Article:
Much like Wizard and Glass, Wolves of the Calla feels like the wait at a train station between stops. The story reads like filler for the greater series arc; King pausing to recollect his characters and stop some gaps in a tale than in its writing spanned decades. And by this point you’re entangled enough that you indulge him the sandbox town of Calla Bryn Sturgis and its inhabitants and their secrets, because like Thunderclap darkens the Calla’s horizon, the ending of the series draws near…*
The story follows on the heels of Roland and his ka-tet’s confrontation with the wizard in the previous book. As a gunslinger of old, Roland’s aid is theoretically available to anyone who asks and is deemed worthy of assistance. The Calla, with their children being stolen every two decades or so and their husks sent back, ruined, reluctantly ask him for help, and Roland, Susannah, Eddie, Jake and Oy stay to render assistance in the only way they can: with their guns.
As far as filler goes, it’s not bad. Like I said, at this point you forgive King his dwelling on the town’s inhabitants and their idiosyncrasies. He covers a lot of important ground in a by-the-by sort of way, though, and fans of his will enjoy the return of a character from Salem’s Lot. But if you’re concerned mainly with finishing the series, Wolves of the Calla feels like an unnecessarily long phone call with a slightly delirious uncle: just cut to the chase already!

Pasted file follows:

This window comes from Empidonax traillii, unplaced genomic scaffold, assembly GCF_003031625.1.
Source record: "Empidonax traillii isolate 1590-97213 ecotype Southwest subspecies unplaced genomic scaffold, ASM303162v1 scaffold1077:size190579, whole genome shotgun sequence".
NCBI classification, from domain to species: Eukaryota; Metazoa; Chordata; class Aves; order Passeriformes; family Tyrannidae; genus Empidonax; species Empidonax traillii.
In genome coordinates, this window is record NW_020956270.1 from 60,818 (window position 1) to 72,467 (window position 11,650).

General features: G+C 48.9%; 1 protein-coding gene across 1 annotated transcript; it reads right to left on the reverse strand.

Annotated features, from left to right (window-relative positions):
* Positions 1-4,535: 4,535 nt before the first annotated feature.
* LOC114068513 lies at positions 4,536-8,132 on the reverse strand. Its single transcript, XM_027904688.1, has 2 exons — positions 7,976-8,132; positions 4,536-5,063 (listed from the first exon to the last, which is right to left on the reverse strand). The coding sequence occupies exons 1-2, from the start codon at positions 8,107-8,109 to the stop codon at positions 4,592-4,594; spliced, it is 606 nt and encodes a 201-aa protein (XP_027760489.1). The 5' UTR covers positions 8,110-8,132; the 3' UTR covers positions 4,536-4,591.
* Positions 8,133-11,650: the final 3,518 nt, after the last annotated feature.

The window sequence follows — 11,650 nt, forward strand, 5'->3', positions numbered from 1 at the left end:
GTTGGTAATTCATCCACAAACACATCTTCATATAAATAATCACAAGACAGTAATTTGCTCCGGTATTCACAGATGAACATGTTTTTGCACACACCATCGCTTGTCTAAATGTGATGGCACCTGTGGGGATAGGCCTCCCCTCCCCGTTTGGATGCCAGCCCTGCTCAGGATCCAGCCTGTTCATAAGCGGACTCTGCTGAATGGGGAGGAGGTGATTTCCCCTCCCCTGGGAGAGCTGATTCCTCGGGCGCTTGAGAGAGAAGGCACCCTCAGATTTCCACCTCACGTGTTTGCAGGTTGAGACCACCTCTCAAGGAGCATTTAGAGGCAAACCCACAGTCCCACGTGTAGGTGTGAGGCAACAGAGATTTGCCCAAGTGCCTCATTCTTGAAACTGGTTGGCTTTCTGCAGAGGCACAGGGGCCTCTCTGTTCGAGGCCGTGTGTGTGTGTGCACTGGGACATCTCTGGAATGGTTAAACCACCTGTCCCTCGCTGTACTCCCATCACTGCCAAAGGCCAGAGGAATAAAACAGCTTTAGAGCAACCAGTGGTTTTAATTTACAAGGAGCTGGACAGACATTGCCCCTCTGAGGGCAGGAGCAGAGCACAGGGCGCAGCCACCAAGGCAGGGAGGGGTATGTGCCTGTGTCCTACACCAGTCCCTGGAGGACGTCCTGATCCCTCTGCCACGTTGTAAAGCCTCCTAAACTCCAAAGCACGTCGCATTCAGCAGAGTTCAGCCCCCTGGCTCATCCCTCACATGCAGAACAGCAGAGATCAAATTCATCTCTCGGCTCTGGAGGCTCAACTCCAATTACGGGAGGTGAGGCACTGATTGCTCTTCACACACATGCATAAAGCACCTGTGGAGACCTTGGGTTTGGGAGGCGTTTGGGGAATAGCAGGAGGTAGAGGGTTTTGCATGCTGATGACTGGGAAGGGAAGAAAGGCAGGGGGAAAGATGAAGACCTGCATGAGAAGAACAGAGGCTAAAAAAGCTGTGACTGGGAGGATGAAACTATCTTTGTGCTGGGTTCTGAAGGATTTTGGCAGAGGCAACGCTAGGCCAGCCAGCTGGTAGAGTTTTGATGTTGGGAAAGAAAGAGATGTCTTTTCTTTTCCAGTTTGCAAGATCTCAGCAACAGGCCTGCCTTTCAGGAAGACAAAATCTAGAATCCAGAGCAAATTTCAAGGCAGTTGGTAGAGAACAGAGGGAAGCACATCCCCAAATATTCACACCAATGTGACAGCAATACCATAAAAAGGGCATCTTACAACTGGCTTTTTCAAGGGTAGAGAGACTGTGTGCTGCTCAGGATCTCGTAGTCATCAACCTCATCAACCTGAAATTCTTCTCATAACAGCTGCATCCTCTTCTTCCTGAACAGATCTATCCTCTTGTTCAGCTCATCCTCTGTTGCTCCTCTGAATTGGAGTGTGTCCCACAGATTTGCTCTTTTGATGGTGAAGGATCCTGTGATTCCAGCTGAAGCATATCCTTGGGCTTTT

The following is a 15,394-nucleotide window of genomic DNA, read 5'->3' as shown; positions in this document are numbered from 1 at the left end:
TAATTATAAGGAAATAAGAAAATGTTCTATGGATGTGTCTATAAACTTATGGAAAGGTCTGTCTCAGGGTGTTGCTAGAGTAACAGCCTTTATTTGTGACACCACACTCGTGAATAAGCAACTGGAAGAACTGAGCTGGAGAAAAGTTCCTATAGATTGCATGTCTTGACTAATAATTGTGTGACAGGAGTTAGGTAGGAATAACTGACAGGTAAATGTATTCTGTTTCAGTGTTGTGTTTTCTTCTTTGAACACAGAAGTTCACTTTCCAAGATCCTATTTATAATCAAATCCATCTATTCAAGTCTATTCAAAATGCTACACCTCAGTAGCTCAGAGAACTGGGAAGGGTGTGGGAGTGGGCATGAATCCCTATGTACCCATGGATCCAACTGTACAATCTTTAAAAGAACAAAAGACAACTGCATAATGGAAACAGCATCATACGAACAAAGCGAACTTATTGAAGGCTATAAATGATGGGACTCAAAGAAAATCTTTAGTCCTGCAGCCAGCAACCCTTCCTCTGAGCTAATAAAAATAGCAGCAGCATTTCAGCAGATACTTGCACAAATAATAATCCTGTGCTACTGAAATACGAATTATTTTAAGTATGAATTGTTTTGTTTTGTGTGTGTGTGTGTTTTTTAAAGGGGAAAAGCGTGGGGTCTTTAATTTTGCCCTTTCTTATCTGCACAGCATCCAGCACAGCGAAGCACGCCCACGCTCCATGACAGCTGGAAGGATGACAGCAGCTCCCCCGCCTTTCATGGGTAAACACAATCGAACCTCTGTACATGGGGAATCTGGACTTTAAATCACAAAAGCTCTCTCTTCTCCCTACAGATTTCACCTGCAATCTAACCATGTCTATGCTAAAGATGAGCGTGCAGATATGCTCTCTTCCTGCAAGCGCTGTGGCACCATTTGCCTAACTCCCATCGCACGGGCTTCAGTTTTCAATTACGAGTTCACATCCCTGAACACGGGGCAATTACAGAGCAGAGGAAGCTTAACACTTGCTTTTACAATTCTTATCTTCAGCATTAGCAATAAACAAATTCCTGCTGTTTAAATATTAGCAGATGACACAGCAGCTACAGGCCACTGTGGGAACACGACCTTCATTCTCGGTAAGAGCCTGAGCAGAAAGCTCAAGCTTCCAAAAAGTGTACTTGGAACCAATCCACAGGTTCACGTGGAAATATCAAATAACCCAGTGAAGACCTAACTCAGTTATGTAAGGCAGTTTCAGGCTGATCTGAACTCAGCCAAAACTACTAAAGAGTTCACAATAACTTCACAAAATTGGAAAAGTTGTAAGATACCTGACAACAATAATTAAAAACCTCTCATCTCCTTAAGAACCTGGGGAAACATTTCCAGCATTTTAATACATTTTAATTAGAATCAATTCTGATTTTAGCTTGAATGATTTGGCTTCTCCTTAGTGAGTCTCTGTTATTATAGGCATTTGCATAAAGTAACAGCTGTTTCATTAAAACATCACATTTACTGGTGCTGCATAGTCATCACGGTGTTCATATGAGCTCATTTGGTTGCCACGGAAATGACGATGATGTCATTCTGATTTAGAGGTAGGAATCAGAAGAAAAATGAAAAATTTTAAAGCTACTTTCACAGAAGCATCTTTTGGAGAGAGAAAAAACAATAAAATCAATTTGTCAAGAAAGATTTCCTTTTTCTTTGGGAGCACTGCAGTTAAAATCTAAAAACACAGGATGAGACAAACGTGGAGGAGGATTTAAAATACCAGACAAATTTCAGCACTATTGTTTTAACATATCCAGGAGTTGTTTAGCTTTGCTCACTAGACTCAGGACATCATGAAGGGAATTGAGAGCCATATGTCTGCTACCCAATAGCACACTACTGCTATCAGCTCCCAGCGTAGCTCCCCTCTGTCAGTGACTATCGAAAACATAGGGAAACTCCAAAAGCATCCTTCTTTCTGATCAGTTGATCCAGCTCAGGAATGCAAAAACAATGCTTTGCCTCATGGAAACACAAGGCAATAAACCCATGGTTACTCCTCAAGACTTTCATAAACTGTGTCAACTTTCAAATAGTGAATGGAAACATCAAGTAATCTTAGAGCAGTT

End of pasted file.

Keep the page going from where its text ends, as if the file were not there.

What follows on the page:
So, what’s the verdict?
Title: Wolves of the Calla
Author: Stephen King
Publisher: Scribner (1991, 2003)
Rating: 3/5 (Goodreads rating, for comparison: 4.17/5)
The best feature of the book: The Dark Tower series’ plot strings start to pull together more discernibly.
The worst feature of the book: It errs on the self-indulgent.
Trigger warnings: Kids with disabilities. A dash of misogyny. The usual, really.
You’ll like this if… If you’re committed to the series you’ll like it, but if you had to start the series with this book you’d likely never get beyond this book.
*Or so you think. You fool.